Ten million learning hours lost because of college cuts, says Labour
The party pointed to figures that showed 9.7 million hours had been lost in three years.
College cuts have meant the loss of almost ten million learning hours for students in three years, Scottish Labour has claimed.
The party said new analysis of figures from Colleges Scotland showed 73.7 million hours were provided in 2012-13, a drop of 9.7 million hours from the total in 2009-10.
Education spokeswoman Kezia Douglas accused the Scottish Government of having "targeted our colleges for cuts" and said the consequence of this was "learners being denied opportunities".
But a spokesman for Education Secretary Michael Russell insisted Scottish Labour was "deliberately misrepresenting" the figures.
Scottish Labour commented after education body Colleges Scotland published a series of key facts about the sector.
According to the figures, student numbers have dropped by more than 100,000 in the past three years, while staff numbers have dropped by almost 7000.
The statistics follow a series of college mergers that created ten larger regionalised institutions as part of the Scottish Government's wider post-16 education reforms.
The SNP administration argued the mergers would deliver efficiency savings and combine teaching expertise, but Scottish Labour said the latest figures are evidence of a "disgraceful record" on education.
Ms Dugdale said: "The SNP has targeted our colleges for cuts and the consequence has been young people and second-chance learners being denied opportunities to get on in life."
The statistics undermine claims by the Yes campaign that September's referendum on Scottish independence is focused on young people, she said.
Ms Dugdale said: "We know a Yes vote will put at risk some of the one million jobs which are dependent on the UK and the SNP's failure to invest in training and skills will make it more difficult for people to gain opportunities.
"The best future for Scotland is one where we make the key decisions about education and jobs at the Scottish Parliament but use the strength and stability of the United Kingdom to invest in young people and create opportunities for them."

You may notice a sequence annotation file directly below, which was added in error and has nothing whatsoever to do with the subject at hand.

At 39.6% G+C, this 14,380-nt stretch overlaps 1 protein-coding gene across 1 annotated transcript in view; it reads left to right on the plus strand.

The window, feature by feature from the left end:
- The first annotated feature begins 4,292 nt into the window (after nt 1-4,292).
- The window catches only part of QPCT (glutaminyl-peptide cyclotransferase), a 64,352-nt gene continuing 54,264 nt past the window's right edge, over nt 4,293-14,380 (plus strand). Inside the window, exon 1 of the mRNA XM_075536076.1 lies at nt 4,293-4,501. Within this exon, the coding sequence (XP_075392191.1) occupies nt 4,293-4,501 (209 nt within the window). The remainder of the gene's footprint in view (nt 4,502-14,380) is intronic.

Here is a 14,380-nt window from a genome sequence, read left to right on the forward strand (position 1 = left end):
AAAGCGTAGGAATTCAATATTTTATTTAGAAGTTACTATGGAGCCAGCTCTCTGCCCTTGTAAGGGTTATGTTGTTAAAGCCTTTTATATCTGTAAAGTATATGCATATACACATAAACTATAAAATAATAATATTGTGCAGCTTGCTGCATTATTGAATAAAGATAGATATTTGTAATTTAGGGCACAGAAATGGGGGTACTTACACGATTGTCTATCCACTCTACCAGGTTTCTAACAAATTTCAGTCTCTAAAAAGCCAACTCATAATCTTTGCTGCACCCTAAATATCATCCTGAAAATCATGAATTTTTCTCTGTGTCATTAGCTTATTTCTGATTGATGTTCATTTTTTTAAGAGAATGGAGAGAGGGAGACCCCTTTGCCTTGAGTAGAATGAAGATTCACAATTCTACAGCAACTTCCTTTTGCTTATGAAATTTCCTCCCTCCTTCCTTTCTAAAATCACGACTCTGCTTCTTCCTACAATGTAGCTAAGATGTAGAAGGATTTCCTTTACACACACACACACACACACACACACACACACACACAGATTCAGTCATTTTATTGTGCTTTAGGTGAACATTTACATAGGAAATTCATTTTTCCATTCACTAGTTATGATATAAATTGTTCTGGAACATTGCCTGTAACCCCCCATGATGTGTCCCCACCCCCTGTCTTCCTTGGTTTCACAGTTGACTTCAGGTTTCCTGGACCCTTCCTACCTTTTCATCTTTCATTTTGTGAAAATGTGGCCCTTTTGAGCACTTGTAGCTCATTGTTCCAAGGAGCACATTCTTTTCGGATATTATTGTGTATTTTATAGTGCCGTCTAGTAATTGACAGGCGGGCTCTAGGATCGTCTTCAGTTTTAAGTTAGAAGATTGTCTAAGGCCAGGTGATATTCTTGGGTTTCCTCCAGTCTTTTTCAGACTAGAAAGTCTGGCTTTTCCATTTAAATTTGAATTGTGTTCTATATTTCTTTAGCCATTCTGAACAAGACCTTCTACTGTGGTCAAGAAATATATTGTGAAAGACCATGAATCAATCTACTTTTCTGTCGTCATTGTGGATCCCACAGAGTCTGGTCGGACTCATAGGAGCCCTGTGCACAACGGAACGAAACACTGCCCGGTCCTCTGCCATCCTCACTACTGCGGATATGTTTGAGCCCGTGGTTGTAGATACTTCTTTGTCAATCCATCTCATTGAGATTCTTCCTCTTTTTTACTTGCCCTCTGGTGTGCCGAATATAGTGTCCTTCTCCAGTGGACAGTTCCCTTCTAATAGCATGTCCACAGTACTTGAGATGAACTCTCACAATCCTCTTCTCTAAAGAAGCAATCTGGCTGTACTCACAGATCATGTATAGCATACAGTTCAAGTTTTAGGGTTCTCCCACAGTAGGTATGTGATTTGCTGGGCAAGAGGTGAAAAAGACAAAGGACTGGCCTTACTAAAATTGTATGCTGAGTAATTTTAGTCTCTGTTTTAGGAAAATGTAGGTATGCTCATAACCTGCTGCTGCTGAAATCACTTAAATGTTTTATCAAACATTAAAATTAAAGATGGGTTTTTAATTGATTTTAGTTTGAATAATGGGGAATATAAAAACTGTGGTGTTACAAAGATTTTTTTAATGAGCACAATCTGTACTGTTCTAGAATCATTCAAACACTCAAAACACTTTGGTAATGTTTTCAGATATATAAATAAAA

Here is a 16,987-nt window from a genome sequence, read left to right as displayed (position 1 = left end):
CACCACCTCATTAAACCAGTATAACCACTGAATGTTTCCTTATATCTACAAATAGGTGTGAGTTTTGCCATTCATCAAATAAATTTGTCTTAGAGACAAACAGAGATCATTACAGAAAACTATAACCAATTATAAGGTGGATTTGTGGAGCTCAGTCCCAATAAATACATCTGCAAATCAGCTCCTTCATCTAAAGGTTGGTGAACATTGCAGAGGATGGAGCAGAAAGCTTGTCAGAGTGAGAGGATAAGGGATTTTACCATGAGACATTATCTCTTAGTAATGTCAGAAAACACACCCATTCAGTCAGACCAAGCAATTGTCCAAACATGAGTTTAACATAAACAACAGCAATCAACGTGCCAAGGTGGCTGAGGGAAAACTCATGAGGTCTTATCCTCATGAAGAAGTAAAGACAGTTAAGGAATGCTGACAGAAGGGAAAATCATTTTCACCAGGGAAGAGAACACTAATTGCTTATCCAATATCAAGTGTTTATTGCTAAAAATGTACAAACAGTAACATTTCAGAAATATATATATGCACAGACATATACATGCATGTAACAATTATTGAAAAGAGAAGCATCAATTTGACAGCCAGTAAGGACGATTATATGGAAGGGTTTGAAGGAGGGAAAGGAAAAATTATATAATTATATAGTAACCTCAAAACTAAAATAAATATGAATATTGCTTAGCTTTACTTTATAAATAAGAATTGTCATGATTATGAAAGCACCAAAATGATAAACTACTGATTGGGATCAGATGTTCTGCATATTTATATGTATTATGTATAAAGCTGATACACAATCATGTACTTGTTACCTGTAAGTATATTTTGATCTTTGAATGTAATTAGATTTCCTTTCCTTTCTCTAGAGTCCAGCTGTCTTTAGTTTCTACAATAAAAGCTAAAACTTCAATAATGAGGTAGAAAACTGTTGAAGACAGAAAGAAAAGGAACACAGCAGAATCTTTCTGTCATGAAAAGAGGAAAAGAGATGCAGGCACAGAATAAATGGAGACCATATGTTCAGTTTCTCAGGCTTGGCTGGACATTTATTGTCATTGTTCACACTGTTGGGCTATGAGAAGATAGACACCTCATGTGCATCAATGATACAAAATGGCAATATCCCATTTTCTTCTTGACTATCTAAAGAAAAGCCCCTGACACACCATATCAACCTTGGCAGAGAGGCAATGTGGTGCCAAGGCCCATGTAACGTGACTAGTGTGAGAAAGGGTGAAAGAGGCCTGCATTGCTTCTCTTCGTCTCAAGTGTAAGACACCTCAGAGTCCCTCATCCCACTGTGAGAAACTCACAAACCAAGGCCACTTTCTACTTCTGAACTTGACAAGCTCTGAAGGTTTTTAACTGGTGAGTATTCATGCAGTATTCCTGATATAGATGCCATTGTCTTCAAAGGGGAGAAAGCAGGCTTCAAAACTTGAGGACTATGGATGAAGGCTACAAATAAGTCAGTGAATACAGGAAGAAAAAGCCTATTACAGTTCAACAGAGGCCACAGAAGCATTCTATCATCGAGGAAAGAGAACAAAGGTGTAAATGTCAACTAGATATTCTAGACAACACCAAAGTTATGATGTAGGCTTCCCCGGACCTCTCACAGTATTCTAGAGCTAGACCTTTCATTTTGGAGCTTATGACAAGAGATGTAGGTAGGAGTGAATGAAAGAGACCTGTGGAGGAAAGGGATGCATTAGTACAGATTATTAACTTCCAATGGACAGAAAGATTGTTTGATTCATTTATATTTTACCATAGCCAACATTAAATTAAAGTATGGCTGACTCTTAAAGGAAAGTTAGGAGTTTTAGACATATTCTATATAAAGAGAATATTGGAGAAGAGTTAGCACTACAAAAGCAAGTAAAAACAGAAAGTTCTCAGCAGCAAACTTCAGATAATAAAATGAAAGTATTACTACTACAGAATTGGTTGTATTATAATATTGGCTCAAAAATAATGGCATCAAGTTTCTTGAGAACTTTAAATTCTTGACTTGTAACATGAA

But Mr Russell's spokesman accused Labour of scaremongering and pointed to changes in the way courses are commissioned and delivered.
"Labour are deliberately misrepresenting these figures," he said.
"Almost 2000 more students are taking recognised qualifications in colleges than when Labour were in power and the number achieving HNCs and HNDs is up 36%.
"What's more, Labour's claims over the number of hours delivered ignores well understood changes to these figures as a result of the way courses are commissioned and delivered. These figures no longer include school-college partnership courses - school pupils now take school classes instead - nor do they include courses commissioned via Skills Development Scotland. To ignore this and try to scaremonger is reprehensible but not surprising from Labour.
"The reality is that we have maintained our manifesto pledge to keep the total number of places at 116,000 full-time equivalents - a commitment we have exceeded in every year since 2011."
According to the figures, there were 238,805 Scottish college students in the academic year 2012-13, down from 347,336 in 2009-10.
Over the same period, the hours of learning delivered by colleges fell from 83.4 million to 73.7 million, while staff numbers dropped from 20,686 to 13,761.
Shona Struthers, acting chief executive of Colleges Scotland, said the figures are a "simple snapshot" of where the college sector stands.